Field of Science

A Jedi and vaccination

Last week was World Immunisation Week, celebrating and raising awareness for one of the greatest medical interventions known to mankind: the vaccine. But vaccination has a lot of problems, one being the cold chain.

The cold chain refers to the physical supply of refrigerated vaccines from the manufacturer to the person being immunised. This constant controlled temperature is required to limit any damage done to the vaccine components, which themselves are biological samples. 

For example, the live-attenuated measles vaccine used across the world will rapidly lose it's ability to protect you if it is stored at 37 degree celsius; it can be stored for much longer at 4 degrees. This makes the cold chain essentially one of the most important components of global health strategies. For another take on the cold chain and developments to make it better, read Vincent Racaniello's post over at Virology Blog last year. 

Last Sunday you UK people should have been able to watch an excellent documentary on the vaccine cold chain, starring Obi-Wan Kenobi himself: Ewan McGregor. If not, I advise you watch it here on BBC iPlayer. I'm not sure about the non-UK people sadly.

Ewan works with Unicef as one of their UK ambassadors. If you don't know already,  Unicef is the largest distributor of vaccines (protecting against the likes of the measles and polio viruses), to children across the world. While many scientists are rightly concerned about developing new and improved vaccines in the lab, testing them in clinical trails and making dure they are safe, UNICEF deals with a whole new problem altogether:  how do we physically transport these life-saving medicines across the world to some of the remotest regions of our planet, including the Congo Basin and the Himalayas?

Unicef, in conjunction with the WHO have set their sights on the universal immunisation of children with six vaccines (BCG, OPV, diphtheria, tetanus, pertussis, and measles) but currently they have only protected 85%. One of the reasons this figure is not 100% is the fact that is so damned difficult to deliver effective vaccines to those children in hard-to-access areas.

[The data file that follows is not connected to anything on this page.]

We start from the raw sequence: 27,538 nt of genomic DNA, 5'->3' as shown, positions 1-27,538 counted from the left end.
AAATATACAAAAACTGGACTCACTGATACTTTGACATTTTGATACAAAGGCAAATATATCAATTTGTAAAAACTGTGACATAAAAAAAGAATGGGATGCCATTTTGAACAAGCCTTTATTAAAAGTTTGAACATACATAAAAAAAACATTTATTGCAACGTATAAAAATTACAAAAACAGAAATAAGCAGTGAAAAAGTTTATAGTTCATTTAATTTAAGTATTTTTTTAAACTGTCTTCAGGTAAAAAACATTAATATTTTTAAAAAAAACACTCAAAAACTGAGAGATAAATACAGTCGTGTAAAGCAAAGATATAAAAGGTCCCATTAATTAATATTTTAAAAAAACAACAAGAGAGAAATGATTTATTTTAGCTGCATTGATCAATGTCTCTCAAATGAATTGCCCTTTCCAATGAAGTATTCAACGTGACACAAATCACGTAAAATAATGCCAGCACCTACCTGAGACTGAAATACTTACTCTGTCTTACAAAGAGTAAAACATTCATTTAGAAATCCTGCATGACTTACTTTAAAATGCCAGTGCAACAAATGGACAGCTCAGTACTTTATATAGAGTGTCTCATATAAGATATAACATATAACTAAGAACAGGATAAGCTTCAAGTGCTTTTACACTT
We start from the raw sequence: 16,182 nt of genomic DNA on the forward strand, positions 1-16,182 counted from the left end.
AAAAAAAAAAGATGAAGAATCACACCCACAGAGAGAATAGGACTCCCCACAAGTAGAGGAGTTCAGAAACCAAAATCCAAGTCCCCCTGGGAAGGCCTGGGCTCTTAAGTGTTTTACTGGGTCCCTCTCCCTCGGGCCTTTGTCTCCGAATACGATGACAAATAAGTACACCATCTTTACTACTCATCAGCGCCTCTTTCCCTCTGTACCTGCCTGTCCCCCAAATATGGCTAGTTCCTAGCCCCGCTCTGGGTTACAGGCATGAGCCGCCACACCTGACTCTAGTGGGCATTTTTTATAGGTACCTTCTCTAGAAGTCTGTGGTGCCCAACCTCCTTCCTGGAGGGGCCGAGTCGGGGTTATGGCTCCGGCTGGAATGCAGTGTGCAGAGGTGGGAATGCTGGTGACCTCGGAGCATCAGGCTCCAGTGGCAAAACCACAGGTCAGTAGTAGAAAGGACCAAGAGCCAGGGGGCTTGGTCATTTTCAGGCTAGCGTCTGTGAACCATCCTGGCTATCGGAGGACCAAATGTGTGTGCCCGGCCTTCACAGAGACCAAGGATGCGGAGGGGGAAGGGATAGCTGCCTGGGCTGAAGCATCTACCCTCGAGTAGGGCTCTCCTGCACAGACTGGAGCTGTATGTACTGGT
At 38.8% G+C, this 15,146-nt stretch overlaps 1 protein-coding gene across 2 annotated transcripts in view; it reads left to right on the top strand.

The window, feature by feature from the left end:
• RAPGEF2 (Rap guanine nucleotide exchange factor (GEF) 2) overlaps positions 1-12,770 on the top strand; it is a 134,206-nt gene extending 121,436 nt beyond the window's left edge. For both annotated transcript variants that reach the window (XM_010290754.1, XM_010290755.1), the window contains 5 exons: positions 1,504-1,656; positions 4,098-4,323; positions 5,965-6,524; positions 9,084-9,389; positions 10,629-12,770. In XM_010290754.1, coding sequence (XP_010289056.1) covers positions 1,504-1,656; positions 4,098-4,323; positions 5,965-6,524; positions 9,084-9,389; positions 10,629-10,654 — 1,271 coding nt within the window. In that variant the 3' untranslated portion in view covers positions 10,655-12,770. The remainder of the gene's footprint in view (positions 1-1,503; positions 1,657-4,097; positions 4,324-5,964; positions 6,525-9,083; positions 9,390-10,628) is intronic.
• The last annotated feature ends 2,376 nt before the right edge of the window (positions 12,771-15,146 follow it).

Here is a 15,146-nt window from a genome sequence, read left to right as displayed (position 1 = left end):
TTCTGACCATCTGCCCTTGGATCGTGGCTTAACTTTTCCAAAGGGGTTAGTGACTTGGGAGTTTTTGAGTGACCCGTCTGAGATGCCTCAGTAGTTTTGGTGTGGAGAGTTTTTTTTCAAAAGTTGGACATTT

Their website explains:

"Delivering immunization also offers an opportunity to deliver other preventive services, for example vitamin A supplements, deworming medication and insecticide-treated mosquito nets Despite these successes, immunization is an unfinished agenda. An estimated 19.3 million children were not reached with three doses of DTP vaccine in 2010. Those who are not immunized – about every Fifth Child - are mostly among the poorest and the most vulnerable.Cold Chain and Logistics systems are aging and often insufficient to accommodate the new vaccines. Parents still do not view immunization as a right, and demand for immunization services is lacking in many communities. Financing for immunization often remains unpredictable.
UNICEF works with governments, partners and communities to increase demand for immunization establish better cold chain and logistic systems; design approaches to “Reach the Unreached”; and increase national ownership for immunization. In addition, UNICEF, which currently provides vaccines to 58% of the world’s children, works with partners and manufacturers to obtain vaccines at affordable prices while maintaining a healthy market."
This is an extremely difficult, expensive and time-consuming job and that's not considering the logistical and political issues preventing them from vaccinating these children. But saying that, it is also an incredibly important and ultimately life-saving initiative. What this BBC program details is the difficult but rewarding work being done by those in the field, continuously protecting kids by transporting the vaccines along the cold chain. 

If you're interested you should really explore the UNICEF website, they have excellent information regarding what they do, why they do it and why they still need help.

For further information on how scientists are trying to overcome the cold chain barrier see an earlier post of mine on a more heat-tolerant measles vaccine.


  1. Excellent show. I love Ewan McGregor, he seems so genuine and enthusiast. Plus lots of magnificent places. No, really great show.

  2. Glad you enjoyed Remi, the next episode is on tonight! Great show, makes you realise there's more to it than the lab.

  3. I saw an episode of that! It was quite tense at times, especially being well aware of how quickly things can start to degrade once they leave 4 degrees.

    Speaking of awesome science episodes, if you haven't seen any of "Inside Nature's Giants" yet you really should. They are amazing.

    1. Yeah it was! Ewan McGregor was great in it though.

      I love Inside Nature's Giants, they need the opposite show for microbes...


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